Pearson Product Moment correlations were conducted to examine the relationships among the three sub scales of the BISCUIT (i.e., socialization, repetitive behaviors, and communication), the average number of times the child awoke at night in the first five months of life, the average amount of nightly sleep, and the percent of time the child was placed in certain sleeping positions (back, stomach, side, other).

There was marginal significance for the relationship between repetitive behaviors and the percent of time mother’s placed their child on his/her stomach in the first year of life, r=-.328, p=0.077. Infants who were placed on their backs for higher percentages of the time were less likely to exhibit repetitive behaviors. A trend was also observed between repetitive behaviors and the percent of time children were placed in “other” sleeping positions during the first year of life, r=-.347, p=0.060. The more repetitive behaviors a child engaged in, the lower the percent of time he/she was placed in “other” sleeping positions. A statistically significant relationship was found between social behaviors and the percent of time children were placed in “other” sleeping positions in the first year of life, r=-.410, p=0.024. Communicative behaviors were also significantly correlated with “other” sleeping positions as well, r=-4.01, p=0.028. The more communicative and social behaviors a child engaged in, the less time they were placed in “other” sleeping positions.

There were no other significant correlations between the BISCUIT sub scales and the other variables assessed in this study, ps>0.05.


Independent t-tests were conducted to explore differences between those with autism and those without autism for the average number of times awoken at night in the first five months of life, the average amount of nightly sleep, and the percent of time the child was placed in certain sleeping positions (back, stomach, side, other).

There was marginal significance for the differences between those who have autism and those who don’t have autism regarding the number of times the child woke up per night during the first five months of life, t(22)=2.00, p=0.058. Children with autism woke up marginally more times per night compared to children without autism (Figure 1). There was also marginal significance for the difference between the two groups for the number of hours the child slept at night. Based on this observed trend, t(28)=-1.81, p=0.081, children with autism slept fewer hours per night compared to children without autism (see Figure 2).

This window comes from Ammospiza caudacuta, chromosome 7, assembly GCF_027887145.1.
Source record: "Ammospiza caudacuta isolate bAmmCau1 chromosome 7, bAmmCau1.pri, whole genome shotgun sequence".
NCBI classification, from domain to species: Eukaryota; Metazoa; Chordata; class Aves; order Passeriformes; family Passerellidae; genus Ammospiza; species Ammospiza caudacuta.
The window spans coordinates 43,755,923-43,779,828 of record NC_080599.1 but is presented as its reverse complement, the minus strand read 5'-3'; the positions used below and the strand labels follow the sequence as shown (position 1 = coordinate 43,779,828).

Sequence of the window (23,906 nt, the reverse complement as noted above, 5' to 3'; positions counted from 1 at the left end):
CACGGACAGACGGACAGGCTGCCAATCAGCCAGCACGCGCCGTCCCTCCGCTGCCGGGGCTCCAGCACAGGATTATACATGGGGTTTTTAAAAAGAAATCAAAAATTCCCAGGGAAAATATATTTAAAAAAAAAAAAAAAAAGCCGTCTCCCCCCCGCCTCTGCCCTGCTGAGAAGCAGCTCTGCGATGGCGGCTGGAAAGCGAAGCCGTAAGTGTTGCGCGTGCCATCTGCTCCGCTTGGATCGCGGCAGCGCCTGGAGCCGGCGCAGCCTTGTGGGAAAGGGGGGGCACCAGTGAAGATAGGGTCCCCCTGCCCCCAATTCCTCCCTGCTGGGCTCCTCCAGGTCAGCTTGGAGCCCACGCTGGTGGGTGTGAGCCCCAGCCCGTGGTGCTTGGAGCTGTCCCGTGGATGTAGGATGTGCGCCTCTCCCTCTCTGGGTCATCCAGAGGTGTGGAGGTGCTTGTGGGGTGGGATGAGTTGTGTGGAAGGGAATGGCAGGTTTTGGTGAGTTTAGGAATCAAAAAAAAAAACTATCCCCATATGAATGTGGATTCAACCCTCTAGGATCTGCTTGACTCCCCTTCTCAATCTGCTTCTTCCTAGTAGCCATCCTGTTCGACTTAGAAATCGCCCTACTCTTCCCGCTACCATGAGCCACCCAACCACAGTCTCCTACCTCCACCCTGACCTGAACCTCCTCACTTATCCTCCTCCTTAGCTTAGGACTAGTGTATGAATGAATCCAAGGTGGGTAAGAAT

No other significant differences were observed between variables assessed in this study, p’s>0.05.

Figure 1. Children with autism woke up more times per night compared to children without autism.
Figure 2. Children with autism slept fewer hours per night compared to children without autism.



  • In the past sleeping disturbances have been observed in individuals with autism.
  • This is the first study to document differences in sleeping patterns of infants with autism in the first five months of life.
  • Specifically, trends in the data suggest that infants with autism wake up more frequently than typically developing infants.
  • One possible reason for the correlation between sleep disturbances and children with autism is the presence of a defective ASMT gene, which is responsible for the coding of the last enzyme in the anabolic pathway of melatonin synthesis. This defect in melatonin synthesis could either be responsible for ineffectual melatonin, or perhaps lower levels of melatonin. Melatonin is the hormone responsible for maintaining an individuals sleep cycle, and if this hormone is not functioning correctly, it could affect a child's sleep-wake cycle. However, more research is needed to further support this relation between the ASMT gene, autism, and sleep disturbance (Melke, Botros, Chaste, Betancur, Nygren, Anckarsäter, & Chabane, 2008)
  • Another explanation for this waking phenomenon is that children with autism, being more susceptible to over-stimulus, are more prone to being woken by environmental factors. The significance here being that the confirmation of infants experiencing greater rates of sleep disturbance and subsequently experiencing autism diagnosis later life, then autism symptoms may display themselves earlier than initially recognized (Malow & McGrew, 2008).

Moving forward the team is looking to begin a longitudinal study, to track infants through development to observe any correlation with sleeping position and symptoms typically displayed by those with autism.


In conclusion, our study supports the theory that children with autism experience less sleep than their non-diagnosed counterparts, and that sleep disturbance may be an early presenting autism symptom.

Undergraduate Researchers at Clemson University


Cohen, S., Conduit, R., Lockley, S. W., Rajaratnam, S. M., & Cornish, K. M. (2014). The relationship between sleep and behavior in autism spectrum disorder (ASD): a review. Journal of Neurodevelopmental Disorders, 6(1), 44.

Ming, X., Sun, Y., Nachajon, R. V., Brimacombe, M., & Walters, A. S. (2009). Prevalence of Parasomnia in Autistic Children with Sleep Disorders. Retrieved March 28, 2017, from

Wiggs, L., & Stores, G. (2004). Sleep patterns and sleep disorders in children with autistic spectrum disorders: Insights using parent report and actigraphy. Developmental Medicine & Child Neurology, 46(6), 372-380. doi:10.1017/S0012162204000611

Melke, J., Botros, H. G., Chaste, P., Betancur, C., Nygren, G., Anckarsäter, H., ... & Chabane, N. (2008). Abnormal melatonin synthesis in autism spectrum disorders. Molecular psychiatry, 13(1), 90-98.

Malow, B. A., & McGrew, S. G. (2008). Sleep disturbances and autism. Sleep Medicine Clinics, 3(3), 479-488.